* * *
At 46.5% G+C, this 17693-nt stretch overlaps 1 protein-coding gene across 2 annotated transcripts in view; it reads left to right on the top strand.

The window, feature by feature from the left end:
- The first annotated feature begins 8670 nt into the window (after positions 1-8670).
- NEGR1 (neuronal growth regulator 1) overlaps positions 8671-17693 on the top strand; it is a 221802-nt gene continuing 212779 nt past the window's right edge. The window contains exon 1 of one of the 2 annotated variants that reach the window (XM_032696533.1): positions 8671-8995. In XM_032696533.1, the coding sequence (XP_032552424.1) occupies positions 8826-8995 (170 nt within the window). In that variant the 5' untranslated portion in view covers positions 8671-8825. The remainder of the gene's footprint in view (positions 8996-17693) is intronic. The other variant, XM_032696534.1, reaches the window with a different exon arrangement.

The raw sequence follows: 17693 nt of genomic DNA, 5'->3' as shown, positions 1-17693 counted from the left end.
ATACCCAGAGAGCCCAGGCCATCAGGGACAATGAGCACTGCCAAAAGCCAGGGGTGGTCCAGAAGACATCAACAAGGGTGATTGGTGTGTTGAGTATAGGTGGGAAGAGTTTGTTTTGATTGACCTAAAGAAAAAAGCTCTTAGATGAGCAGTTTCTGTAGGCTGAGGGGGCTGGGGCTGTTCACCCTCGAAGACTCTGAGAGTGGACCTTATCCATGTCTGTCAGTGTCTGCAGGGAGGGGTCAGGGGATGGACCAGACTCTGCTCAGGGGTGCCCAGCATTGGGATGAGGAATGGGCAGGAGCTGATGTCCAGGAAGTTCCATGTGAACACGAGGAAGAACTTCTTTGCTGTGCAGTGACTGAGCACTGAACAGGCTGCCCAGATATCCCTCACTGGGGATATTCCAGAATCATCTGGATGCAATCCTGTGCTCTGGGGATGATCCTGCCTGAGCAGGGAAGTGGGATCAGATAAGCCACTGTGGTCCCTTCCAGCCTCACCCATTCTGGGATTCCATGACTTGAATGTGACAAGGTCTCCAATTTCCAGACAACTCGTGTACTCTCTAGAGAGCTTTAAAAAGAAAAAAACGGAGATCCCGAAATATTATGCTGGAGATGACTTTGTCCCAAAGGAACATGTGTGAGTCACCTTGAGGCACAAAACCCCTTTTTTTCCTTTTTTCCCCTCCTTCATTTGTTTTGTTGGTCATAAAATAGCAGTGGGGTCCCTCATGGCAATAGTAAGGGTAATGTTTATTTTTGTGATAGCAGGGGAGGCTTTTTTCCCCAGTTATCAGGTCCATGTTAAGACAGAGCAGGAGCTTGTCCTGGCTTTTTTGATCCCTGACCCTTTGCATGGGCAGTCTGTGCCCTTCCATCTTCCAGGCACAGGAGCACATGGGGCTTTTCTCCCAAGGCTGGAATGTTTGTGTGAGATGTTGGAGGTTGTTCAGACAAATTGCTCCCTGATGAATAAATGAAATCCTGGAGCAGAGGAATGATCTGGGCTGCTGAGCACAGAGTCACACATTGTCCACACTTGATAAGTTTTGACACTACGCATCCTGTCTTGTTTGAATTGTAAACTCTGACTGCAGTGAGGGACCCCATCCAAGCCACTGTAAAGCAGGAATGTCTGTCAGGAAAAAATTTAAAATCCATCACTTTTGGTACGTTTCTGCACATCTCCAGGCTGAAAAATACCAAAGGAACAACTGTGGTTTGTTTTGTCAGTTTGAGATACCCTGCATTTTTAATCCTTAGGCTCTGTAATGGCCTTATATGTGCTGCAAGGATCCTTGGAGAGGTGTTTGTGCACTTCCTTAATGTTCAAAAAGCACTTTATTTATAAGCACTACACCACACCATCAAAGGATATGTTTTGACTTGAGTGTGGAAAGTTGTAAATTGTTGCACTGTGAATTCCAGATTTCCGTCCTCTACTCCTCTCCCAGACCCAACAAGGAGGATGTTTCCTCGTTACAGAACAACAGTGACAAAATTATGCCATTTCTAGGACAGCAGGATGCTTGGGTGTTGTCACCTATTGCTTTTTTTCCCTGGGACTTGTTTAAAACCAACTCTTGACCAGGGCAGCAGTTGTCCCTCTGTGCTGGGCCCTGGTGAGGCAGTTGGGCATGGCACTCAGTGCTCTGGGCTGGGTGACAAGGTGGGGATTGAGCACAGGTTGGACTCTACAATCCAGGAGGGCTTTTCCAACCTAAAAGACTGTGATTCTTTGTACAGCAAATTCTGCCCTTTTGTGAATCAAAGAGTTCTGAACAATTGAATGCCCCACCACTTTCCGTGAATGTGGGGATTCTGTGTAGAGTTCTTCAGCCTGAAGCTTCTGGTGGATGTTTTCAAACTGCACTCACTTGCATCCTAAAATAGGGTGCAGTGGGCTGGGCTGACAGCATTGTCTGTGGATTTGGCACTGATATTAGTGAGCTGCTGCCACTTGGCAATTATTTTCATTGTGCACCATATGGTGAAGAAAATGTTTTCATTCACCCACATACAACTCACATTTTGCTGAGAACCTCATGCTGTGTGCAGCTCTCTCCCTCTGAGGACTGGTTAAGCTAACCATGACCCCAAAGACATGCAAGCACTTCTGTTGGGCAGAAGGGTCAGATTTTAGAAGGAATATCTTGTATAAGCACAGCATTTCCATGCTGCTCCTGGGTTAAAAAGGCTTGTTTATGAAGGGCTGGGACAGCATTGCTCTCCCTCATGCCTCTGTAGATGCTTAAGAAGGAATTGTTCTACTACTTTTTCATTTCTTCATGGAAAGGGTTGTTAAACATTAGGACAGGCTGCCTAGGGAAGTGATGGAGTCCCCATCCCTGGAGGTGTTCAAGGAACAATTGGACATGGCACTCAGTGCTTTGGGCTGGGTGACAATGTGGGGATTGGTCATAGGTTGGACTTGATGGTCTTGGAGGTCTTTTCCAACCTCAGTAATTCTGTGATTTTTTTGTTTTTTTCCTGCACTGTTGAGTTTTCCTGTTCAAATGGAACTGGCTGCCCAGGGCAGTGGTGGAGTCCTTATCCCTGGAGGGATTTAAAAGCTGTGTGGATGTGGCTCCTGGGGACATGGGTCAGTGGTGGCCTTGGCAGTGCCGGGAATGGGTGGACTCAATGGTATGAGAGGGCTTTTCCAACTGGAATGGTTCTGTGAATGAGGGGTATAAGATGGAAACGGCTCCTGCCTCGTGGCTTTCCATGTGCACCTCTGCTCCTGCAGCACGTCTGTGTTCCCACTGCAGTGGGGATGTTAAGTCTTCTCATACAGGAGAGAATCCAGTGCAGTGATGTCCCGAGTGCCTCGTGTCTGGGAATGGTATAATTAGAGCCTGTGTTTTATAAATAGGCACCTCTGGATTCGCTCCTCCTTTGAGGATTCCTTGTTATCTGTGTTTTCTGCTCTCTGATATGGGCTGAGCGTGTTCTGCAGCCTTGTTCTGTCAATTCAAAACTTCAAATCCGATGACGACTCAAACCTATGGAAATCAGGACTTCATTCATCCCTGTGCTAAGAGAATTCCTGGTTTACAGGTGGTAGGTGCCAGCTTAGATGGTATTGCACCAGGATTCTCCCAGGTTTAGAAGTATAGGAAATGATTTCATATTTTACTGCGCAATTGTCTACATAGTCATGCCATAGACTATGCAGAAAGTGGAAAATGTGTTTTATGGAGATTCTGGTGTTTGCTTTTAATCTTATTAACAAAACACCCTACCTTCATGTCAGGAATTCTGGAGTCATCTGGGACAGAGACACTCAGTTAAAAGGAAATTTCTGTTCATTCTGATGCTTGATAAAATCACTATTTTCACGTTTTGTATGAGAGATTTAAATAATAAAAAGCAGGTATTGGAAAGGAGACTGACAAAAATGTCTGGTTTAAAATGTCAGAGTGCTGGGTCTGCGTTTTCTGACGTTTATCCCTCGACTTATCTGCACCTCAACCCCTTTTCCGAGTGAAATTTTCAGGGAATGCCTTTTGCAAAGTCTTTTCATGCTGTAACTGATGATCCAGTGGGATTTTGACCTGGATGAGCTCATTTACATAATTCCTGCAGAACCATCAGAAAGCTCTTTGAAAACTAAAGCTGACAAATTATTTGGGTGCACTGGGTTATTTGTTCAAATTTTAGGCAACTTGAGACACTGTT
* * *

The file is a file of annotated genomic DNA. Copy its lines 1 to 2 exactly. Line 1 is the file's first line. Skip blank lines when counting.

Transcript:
At 46.5% G+C, this 17693-nt stretch overlaps 1 protein-coding gene across 2 annotated transcripts in view; it reads left to right on the top strand.

The window, feature by feature from the left end: